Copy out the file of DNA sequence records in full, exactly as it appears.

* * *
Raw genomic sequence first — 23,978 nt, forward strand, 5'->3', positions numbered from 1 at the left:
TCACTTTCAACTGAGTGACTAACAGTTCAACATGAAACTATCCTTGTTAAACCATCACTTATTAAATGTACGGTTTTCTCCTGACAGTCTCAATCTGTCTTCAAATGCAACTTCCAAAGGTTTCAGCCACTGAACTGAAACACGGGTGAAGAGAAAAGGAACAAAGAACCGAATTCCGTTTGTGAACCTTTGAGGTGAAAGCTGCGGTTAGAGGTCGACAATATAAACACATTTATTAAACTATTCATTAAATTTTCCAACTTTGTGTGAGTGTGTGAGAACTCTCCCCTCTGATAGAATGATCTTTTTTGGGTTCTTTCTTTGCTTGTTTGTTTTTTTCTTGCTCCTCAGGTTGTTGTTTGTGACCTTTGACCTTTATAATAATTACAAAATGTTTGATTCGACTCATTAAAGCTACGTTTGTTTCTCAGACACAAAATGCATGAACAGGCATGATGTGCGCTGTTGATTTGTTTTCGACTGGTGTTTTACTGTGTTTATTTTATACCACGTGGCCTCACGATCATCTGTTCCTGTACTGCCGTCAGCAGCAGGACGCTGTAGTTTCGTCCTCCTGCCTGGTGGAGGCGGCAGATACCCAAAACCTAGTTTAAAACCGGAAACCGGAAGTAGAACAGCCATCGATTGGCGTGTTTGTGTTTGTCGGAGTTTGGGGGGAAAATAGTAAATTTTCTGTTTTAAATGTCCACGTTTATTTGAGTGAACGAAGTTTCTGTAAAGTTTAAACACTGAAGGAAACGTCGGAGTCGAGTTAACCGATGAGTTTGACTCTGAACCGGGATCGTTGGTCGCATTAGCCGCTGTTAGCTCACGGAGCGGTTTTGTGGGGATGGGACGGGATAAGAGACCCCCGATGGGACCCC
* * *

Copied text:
Raw genomic sequence first — 23,978 nt, forward strand, 5'->3', positions numbered from 1 at the left:
TCACTTTCAACTGAGTGACTAACAGTTCAACATGAAACTATCCTTGTTAAACCATCACTTATTAAATGTACGGTTTTCTCCTGACAGTCTCAATCTGTCTTCAAATGCAACTTCCAAAGGTTTCAGCCACTGAACTGAAACACGGGTGAAGAGAAAAGGAACAAAGAACCGAATTCCGTTTGTGAACCTTTGAGGTGAAAGCTGCGGTTAGAGGTCGACAATATAAACACATTTATTAAACTATTCATTAAATTTTCCAACTTTGTGTGAGTGTGTGAGAACTCTCCCCTCTGATAGAATGATCTTTTTTGGGTTCTTTCTTTGCTTGTTTGTTTTTTTCTTGCTCCTCAGGTTGTTGTTTGTGACCTTTGACCTTTATAATAATTACAAAATGTTTGATTCGACTCATTAAAGCTACGTTTGTTTCTCAGACACAAAATGCATGAACAGGCATGATGTGCGCTGTTGATTTGTTTTCGACTGGTGTTTTACTGTGTTTATTTTATACCACGTGGCCTCACGATCATCTGTTCCTGTACTGCCGTCAGCAGCAGGACGCTGTAGTTTCGTCCTCCTGCCTGGTGGAGGCGGCAGATACCCAAAACCTAGTTTAAAACCGGAAACCGGAAGTAGAACAGCCATCGATTGGCGTGTTTGTGTTTGTCGGAGTTTGGGGGGAAAATAGTAAATTTTCTGTTTTAAATGTCCACGTTTATTTGAGTGAACGAAGTTTCTGTAAAGTTTAAACACTGAAGGAAACGTCGGAGTCGAGTTAACCGATGAGTTTGACTCTGAACCGGGATCGTTGGTCGCATTAGCCGCTGTTAGCTCACGGAGCGGTTTTGTGGGGATGGGACGGGATAAGAGACCCCCGATGGGACCCC